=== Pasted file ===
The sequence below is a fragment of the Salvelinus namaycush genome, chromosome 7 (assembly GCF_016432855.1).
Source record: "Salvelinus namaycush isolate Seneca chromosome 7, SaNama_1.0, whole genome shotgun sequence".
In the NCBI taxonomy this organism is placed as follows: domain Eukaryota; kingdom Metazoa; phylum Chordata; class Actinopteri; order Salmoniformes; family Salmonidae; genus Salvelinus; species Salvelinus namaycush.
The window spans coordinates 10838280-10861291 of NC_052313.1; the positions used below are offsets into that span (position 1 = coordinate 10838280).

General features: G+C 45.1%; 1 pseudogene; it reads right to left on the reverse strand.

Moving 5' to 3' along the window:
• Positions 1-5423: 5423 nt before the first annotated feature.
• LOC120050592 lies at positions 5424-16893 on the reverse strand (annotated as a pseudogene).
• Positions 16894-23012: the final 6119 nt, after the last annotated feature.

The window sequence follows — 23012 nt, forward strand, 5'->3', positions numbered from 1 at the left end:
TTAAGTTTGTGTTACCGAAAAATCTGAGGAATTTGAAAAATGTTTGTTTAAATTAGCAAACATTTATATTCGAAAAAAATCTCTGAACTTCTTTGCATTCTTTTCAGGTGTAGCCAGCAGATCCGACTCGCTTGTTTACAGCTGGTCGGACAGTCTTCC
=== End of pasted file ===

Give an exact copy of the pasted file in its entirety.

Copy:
The sequence below is a fragment of the Salvelinus namaycush genome, chromosome 7 (assembly GCF_016432855.1).
Source record: "Salvelinus namaycush isolate Seneca chromosome 7, SaNama_1.0, whole genome shotgun sequence".
In the NCBI taxonomy this organism is placed as follows: domain Eukaryota; kingdom Metazoa; phylum Chordata; class Actinopteri; order Salmoniformes; family Salmonidae; genus Salvelinus; species Salvelinus namaycush.
The window spans coordinates 10838280-10861291 of NC_052313.1; the positions used below are offsets into that span (position 1 = coordinate 10838280).

General features: G+C 45.1%; 1 pseudogene; it reads right to left on the reverse strand.

Moving 5' to 3' along the window:
• Positions 1-5423: 5423 nt before the first annotated feature.
• LOC120050592 lies at positions 5424-16893 on the reverse strand (annotated as a pseudogene).
• Positions 16894-23012: the final 6119 nt, after the last annotated feature.

The window sequence follows — 23012 nt, forward strand, 5'->3', positions numbered from 1 at the left end:
TTAAGTTTGTGTTACCGAAAAATCTGAGGAATTTGAAAAATGTTTGTTTAAATTAGCAAACATTTATATTCGAAAAAAATCTCTGAACTTCTTTGCATTCTTTTCAGGTGTAGCCAGCAGATCCGACTCGCTTGTTTACAGCTGGTCGGACAGTCTTCC